In some cases, women in the OSM community are even working to save lives. An example that comes to mind is the Crowd2Map Tanzania project founded by Janet Chapman of the Tanzania Development Trust. The goal of Crowd2Map is to map rural Tanzania and consequently support the fight against female genital mutilation, since a better map makes it easier to get to vulnerable girls before these atrocities take place.What advice do you have to young girls and women perhaps wanting to pursue a similar career to yourself, get into tech or mapping/location tech?
MVdK: First of all, it’s never too late to pursue a career in tech, or any specific field of tech. When I started studying linguistics, I didn’t envision the kind of work I’m doing at TomTom, but today it’s hard for me to imagine a job outside of tech.
Secondly, this may sound obvious, but you, as a woman, are capable of everything a man is capable of, and you can strive for any career opportunity a man would strive for, even if society doesn’t always allow women to be as go getting or ambitious. Never apologize for being fierce in your efforts to achieve what you want.
Finally, surround yourself with fellow women who support you and your growth. And make sure you are the ally to other women that you want them to be to you. In an industry or even a world where men do not necessarily have our back, we should at least have each other's.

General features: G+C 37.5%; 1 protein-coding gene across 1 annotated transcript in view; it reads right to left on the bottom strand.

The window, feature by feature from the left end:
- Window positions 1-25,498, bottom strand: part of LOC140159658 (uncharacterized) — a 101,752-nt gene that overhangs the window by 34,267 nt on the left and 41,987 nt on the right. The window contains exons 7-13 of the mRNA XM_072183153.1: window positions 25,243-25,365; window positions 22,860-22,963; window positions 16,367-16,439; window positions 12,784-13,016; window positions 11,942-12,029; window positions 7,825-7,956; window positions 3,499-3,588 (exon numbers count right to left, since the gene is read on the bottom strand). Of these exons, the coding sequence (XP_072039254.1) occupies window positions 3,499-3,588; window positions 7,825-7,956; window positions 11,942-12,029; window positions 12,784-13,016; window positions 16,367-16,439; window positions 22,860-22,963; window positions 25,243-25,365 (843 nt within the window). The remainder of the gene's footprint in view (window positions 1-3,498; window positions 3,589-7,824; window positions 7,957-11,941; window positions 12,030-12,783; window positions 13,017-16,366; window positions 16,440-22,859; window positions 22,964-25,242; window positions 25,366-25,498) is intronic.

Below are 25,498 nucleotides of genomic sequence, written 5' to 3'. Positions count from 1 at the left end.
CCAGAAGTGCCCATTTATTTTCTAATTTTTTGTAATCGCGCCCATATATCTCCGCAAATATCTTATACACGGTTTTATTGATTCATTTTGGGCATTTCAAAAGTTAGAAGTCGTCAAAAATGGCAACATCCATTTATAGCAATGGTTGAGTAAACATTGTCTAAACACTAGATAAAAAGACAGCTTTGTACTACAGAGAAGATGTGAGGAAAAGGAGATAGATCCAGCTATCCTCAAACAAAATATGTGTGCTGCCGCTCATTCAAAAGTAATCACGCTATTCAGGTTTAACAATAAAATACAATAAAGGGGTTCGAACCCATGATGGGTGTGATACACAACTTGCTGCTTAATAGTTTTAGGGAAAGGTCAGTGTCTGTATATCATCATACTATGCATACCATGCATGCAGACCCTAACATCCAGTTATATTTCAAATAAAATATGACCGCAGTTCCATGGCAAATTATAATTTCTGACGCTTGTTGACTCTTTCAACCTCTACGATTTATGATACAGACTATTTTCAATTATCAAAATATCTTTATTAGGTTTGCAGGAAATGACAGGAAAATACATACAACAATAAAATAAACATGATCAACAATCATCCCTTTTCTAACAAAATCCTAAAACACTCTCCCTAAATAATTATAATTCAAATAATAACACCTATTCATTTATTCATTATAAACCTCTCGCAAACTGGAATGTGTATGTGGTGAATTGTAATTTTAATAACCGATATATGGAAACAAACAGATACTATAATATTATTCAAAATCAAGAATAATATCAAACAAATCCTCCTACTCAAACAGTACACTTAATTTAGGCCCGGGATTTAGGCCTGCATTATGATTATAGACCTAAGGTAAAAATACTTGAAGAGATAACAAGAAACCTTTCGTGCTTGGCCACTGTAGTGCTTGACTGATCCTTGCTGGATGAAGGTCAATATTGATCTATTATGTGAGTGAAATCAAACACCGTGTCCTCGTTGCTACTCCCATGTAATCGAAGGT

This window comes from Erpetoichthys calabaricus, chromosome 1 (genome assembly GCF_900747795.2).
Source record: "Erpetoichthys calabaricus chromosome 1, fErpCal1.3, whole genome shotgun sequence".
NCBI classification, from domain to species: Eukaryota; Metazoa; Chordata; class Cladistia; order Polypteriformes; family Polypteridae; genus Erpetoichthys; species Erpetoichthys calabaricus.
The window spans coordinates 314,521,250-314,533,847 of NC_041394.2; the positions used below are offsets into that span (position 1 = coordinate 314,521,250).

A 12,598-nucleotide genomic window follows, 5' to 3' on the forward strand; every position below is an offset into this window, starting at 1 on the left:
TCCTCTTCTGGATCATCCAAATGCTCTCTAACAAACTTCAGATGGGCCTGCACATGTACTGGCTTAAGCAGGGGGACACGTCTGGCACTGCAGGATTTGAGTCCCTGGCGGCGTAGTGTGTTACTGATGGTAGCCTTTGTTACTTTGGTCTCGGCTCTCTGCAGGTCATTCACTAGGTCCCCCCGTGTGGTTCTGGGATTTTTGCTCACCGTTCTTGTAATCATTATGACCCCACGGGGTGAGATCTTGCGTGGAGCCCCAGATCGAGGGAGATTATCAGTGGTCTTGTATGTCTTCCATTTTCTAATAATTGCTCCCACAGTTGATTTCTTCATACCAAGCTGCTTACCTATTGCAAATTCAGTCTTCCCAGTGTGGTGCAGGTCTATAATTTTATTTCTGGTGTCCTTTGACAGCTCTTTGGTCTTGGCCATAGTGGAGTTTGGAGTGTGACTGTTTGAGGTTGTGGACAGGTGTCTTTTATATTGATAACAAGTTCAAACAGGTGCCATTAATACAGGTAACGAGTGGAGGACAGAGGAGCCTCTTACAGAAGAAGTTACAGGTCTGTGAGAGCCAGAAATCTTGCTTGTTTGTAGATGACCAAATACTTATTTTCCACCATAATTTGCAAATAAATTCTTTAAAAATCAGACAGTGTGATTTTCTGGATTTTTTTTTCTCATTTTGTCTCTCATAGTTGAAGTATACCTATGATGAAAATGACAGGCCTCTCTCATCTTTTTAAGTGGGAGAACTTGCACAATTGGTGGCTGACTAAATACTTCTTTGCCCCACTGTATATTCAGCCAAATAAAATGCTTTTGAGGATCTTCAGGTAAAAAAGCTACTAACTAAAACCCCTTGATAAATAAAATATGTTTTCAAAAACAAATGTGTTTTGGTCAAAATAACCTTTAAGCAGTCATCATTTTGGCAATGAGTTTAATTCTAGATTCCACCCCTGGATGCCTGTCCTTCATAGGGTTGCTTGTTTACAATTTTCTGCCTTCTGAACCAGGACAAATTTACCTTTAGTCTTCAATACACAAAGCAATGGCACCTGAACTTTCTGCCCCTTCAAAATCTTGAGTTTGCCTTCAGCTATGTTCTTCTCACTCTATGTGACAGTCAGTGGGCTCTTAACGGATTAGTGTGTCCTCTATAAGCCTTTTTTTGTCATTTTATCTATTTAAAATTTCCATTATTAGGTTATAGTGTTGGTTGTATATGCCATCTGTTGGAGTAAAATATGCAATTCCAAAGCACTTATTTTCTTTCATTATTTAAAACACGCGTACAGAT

Are there any noteworthy things, that really stand out to you, that the open community has done to support women mappers?
MVdK: The concept of sisterhood is definitely alive in OpenStreetMap. There are multiple groups aimed at encouraging women to map.
Geochicas, for instance, is a women’s mapping community. They have members in multiple countries, mostly in Latin America, and work to eliminate the gender gap in the OSM community.
Another group of women I recently got to know better is Geoladies PH, which aims to create a safe space for women and under-represented communities in OpenStreetMap in the Philippines. Groups like this help new women users find their place in the community. So, if you’re a woman starting to find her way in OSM, don’t hesitate to connect with these fellow ladies and be inspired.Check back soon to read what other TomTom’ers have to say about the company’s new strategy and Orbis Maps. We’ve got talks with people from TomTom’s OSM outreach team, product team and more from the technical folks behind the new map. [Answers have been edited for brevity, clarity and style.]